It is also important to properly define the unfolded state. The unfolded state of membrane proteins in detergent micelles is different from that in the thermal denaturation experiments. This state represents a combination of folded hydrophobic α-helices and partially unfolded segments covered by the detergent. For example, the "unfolded" bacteriorhodopsin in SDS micelles has four transmembrane α-helices folded, while the rest of the protein is situated at the micelle-water interface and can adopt different types of non-native amphiphilic structures. Free energy differences between such detergent-denatured and native states are similar to stabilities of water-soluble proteins (< 10 kcal/mol).

Folding of α-helical transmembrane proteins

Refolding of α-helical transmembrane proteins in vitro is technically difficult. There are relatively few examples of the successful refolding experiments, as for bacteriorhodopsin. In vivo, all such proteins are normally folded co-translationally within the large transmembrane translocon. The translocon channel provides a highly heterogeneous environment for the nascent transmembane α-helices. A relatively polar amphiphilic α-helix can adopt a transmembrane orientation in the translocon (although it would be at the membrane surface or unfolded in vitro), because its polar residues can face the central water-filled channel of the translocon. Such mechanism is necessary for incorporation of polar α-helices into structures of transmembrane proteins. The amphiphilic helices remain attached to the translocon until the protein is completely synthesized and folded. If the protein remains unfolded and attached to the translocon for too long, it is degraded by specific "quality control" cellular systems.

Stability and folding of β-barrel transmembrane proteins

Stability of β-barrel transmembrane proteins is similar to stability of water-soluble proteins, based on chemical denaturation studies. Their folding in vivo is facilitated by water-soluble chaperones, such as protein Skp .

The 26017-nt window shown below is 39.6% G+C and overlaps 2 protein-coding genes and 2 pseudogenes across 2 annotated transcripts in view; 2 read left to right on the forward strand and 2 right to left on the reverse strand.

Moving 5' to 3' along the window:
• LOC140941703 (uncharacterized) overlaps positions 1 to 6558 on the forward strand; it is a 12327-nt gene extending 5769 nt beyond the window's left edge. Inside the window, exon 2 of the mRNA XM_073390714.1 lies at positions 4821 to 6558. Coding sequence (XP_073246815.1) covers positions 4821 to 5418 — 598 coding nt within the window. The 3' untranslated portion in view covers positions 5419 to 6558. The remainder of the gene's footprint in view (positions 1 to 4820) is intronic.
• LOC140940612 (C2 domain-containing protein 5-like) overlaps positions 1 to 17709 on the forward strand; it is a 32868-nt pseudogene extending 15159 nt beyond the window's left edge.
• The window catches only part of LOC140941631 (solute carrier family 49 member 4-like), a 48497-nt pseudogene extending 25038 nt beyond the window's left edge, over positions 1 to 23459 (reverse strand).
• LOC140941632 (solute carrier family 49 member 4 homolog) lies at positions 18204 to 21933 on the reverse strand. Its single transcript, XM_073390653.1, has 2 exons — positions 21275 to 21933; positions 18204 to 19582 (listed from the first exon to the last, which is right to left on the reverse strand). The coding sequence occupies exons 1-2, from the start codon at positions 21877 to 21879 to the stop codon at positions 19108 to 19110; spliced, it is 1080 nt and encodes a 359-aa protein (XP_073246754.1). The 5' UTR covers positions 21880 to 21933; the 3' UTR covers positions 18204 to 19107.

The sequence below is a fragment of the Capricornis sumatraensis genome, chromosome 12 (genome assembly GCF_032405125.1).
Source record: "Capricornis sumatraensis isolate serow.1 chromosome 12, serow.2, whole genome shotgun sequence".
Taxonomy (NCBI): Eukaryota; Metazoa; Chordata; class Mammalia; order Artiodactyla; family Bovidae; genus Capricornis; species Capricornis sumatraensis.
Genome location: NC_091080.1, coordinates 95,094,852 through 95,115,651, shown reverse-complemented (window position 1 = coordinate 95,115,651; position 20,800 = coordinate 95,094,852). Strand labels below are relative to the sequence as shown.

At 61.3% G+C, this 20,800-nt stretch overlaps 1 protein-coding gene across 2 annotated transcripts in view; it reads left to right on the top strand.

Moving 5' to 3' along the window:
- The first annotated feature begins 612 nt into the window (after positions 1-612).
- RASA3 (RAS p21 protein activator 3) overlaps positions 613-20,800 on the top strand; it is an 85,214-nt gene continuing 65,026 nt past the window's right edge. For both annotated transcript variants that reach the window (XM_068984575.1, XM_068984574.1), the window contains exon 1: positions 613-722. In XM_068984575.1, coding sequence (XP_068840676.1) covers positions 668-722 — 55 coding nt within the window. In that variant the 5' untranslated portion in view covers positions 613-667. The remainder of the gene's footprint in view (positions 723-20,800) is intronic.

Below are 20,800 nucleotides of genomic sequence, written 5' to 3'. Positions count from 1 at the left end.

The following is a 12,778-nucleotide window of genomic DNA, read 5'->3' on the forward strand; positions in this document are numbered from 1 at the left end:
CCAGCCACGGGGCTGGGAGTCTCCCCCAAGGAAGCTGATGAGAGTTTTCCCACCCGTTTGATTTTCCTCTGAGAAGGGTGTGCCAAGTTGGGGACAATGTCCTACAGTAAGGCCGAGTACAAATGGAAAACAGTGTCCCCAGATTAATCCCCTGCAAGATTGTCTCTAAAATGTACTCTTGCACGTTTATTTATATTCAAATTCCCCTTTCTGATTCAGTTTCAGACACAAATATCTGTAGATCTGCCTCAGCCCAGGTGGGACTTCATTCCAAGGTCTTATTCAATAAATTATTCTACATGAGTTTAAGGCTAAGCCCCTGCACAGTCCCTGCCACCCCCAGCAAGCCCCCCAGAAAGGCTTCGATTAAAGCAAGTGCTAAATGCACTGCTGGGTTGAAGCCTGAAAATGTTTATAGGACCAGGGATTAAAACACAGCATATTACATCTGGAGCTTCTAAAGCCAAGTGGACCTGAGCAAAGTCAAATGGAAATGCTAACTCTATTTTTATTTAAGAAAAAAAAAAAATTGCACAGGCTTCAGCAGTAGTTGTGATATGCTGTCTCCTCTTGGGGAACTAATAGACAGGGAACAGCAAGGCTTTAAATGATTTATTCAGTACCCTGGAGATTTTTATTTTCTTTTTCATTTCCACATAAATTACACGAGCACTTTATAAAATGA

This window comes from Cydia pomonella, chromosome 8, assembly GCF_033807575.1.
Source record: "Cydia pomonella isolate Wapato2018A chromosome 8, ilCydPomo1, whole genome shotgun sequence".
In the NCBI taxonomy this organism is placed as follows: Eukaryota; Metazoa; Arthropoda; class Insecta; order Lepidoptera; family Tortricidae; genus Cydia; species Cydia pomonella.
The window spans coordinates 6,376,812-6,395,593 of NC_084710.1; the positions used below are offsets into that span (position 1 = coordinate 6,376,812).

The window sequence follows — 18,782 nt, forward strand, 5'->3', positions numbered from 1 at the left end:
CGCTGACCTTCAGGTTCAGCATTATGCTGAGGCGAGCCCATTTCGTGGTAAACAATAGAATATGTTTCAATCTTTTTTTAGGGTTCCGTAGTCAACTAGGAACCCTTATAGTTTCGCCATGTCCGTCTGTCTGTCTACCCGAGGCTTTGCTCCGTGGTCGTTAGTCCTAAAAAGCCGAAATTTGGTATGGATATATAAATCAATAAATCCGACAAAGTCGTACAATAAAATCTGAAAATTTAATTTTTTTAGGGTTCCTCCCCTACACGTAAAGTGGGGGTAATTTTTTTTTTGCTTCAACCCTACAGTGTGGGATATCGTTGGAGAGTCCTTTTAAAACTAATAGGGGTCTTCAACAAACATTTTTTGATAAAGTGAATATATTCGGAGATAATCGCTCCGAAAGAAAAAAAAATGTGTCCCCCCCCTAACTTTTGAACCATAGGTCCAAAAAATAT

3D structures

Light absorption-driven transporters

Oxidoreduction-driven transporters

Electrochemical potential-driven transporters

P-P-bond hydrolysis-driven transporters

Porters (uniporters, symporters, antiporters)

Alpha-helical channels including ion channels


Proteins with alpha-helical transmembrane anchors

β-barrels composed of a single polypeptide chain

Note: n and S are, respectively, the number of beta-strands and the "shear number"[14] of the beta-barrel

β-barrels composed of several polypeptide chains

See also Gramicidin A , a peptide that forms a dimeric transmembrane β-helix. It is also secreted by Gram-positive bacteria.

See also


  1. Steven R. Goodman (2008). Medical cell biology. Academic Press. pp. 37–. ISBN 978-0-12-370458-0. Retrieved 24 November 2010.
  2. Jin Xiong (2006). Essential bioinformatics. Cambridge University Press. pp. 208–. ISBN 978-0-521-84098-9. Retrieved 13 November 2010.
  3. alpha-helical proteins in outer membranes include Stannin and certain lipoproteins, and others
  4. Almén MS, Nordström KJ, Fredriksson R, Schiöth HB (2009). "Mapping the human membrane proteome: a majority of the human membrane proteins can be classified according to function and evolutionary origin". BMC Biol. 7: 50. doi:10.1186/1741-7007-7-50. PMC 2739160Freely accessible. PMID 19678920.
  5. Harvey Lodish etc.; Molecular Cell Biology, Sixth edition, p.546
  6. Cross, Timothy, Mukesh Sharma, Myunggi Yi, Huan-Xiang Zhou (2010). "Influence of Solubilizing Environments on Membrane Protein Structures"
  7. White, Stephen. "General Principle of Membrane Protein Folding and Stability." Stephen White Laboratory Homepage. 10 Nov. 2009. web.
  8. Carpenter, E. P.; Beis, K.; Cameron, A. D.; Iwata, S. (2008). "Overcoming the challenges of membrane protein crystallography". Current Opinion in Structural Biology. 18 (5): 581–586. doi:10.1016/ PMC 2580798Freely accessible. PMID 18674618.
  9. Membrane Proteins of known 3D Structure
  10. Elofsson, A.; Heijne, G. V. (2007). "Membrane Protein Structure: Prediction versus Reality". Annual Review of Biochemistry. 76: 125–140. doi:10.1146/annurev.biochem.76.052705.163539. PMID 17579561.
  11. State of the art in membrane protein prediction
  12. Hopf TA, Colwell LJ, Sheridan R, Rost B, Sander C, Marks DS (June 2012). "Three-dimensional structures of membrane proteins from genomic sequencing". Cell. 149 (7): 1607–21. doi:10.1016/j.cell.2012.04.012. PMC 3641781Freely accessible. PMID 22579045.
  13. Bracey MH, Hanson MA, Masuda KR, Stevens RC, Cravatt BF (November 2002). "Structural adaptations in a membrane enzyme that terminates endocannabinoid signaling". Science. 298 (5599): 1793–6. doi:10.1126/science.1076535. PMID 12459591.
  14. Murzin AG, Lesk AM, Chothia C (March 1994). "Principles determining the structure of beta-sheet barrels in proteins. I. A theoretical analysis". J. Mol. Biol. 236 (5): 1369–81. doi:10.1016/0022-2836(94)90064-7. PMID 8126726.